The bill was introduced in the House on March 21st, flying under the cover of news around possible links between the Trump administration and Russian intelligence services and the sudden withdrawal of the Obamacare repeal bill.

The lack of attention aside, McClintock’s bill marks the GOP’s first foray into the world of Western water issues since President Donald Trump took office, and if passed would be a monumental blow to rivers across the region, according to conservation advocate Gary Wockner, a board member of the Waterkeeper Alliance.

“This … is a river-destruction bill at its heart. It takes significant amounts of time to analyze and understand the enormous environmental impacts that dams wreak on our rivers and environment. Trying to truncate that process is anti-science, anti-environment, and undermines the public’s trust as well as current federal law,” Wockner says.

A map included in a draft of the Colorado water plan released in 2013 shows several sites where agricultural interests envision new water development projects. Many of them have been stymied by environmental concerns, but the GOP majority in Congress is considering a measure that would speed up federal reviews. (Map: CDM Smith)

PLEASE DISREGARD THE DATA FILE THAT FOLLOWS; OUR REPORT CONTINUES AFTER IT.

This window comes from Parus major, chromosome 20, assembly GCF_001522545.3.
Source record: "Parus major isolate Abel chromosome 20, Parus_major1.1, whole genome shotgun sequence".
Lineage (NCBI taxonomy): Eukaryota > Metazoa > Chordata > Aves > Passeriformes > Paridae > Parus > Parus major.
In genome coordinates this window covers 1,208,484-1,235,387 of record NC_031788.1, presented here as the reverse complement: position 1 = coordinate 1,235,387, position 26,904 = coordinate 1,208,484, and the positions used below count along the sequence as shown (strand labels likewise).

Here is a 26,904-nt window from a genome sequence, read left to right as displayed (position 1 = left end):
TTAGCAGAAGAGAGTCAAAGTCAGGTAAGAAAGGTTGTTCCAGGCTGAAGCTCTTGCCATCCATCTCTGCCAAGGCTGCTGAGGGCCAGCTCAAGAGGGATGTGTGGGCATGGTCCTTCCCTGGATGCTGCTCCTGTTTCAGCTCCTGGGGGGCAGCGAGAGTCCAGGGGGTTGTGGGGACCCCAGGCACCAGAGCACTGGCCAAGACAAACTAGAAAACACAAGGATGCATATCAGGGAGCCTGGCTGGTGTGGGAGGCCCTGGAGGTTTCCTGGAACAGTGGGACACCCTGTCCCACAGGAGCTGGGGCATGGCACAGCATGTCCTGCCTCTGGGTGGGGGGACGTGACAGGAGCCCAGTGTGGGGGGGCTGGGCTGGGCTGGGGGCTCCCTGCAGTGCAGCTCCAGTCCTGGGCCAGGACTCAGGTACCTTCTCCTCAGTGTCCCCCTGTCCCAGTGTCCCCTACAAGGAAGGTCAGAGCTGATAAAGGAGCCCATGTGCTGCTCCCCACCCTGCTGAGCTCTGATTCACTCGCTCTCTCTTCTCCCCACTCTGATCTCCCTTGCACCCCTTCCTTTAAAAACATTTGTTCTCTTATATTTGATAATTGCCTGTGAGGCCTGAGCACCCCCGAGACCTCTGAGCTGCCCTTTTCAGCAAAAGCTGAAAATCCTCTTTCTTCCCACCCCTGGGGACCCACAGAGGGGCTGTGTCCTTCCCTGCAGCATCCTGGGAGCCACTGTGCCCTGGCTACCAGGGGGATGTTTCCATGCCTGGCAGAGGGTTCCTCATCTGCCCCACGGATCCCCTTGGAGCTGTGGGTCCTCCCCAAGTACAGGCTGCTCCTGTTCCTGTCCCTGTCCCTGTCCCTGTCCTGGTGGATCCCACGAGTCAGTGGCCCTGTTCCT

A map included in a draft of the Colorado water plan released in 2013 shows several sites where agricultural interests envision new water development projects. Many of them have been stymied by environmental concerns, but the GOP majority in Congress is considering a measure that would speed up federal reviews. (Map: CDM Smith)

In Colorado, Denver Water has been trying for eight years to win federal permission for expanded diversions and storage of Colorado River water. Downstream, Utah, Nevada, and Arizona would also like to siphon off more of the river’s flows for additional unsustainable growth in desert cities, and, in California, the measure could help water buffaloes win approval of the proposed 275-foot-high Centennial Dam along the Bear River, as well as other water development projects favored by agri-businesses and real estate developers.

There are convincing arguments for increasing water storage in the West, with some new reservoir proponents touting projects that could, if conceived and operated properly, have environmental benefits, including healthier flows for fish and reliable supplies for local agriculture. But cutting environmental studies is not the way to achieve those goals.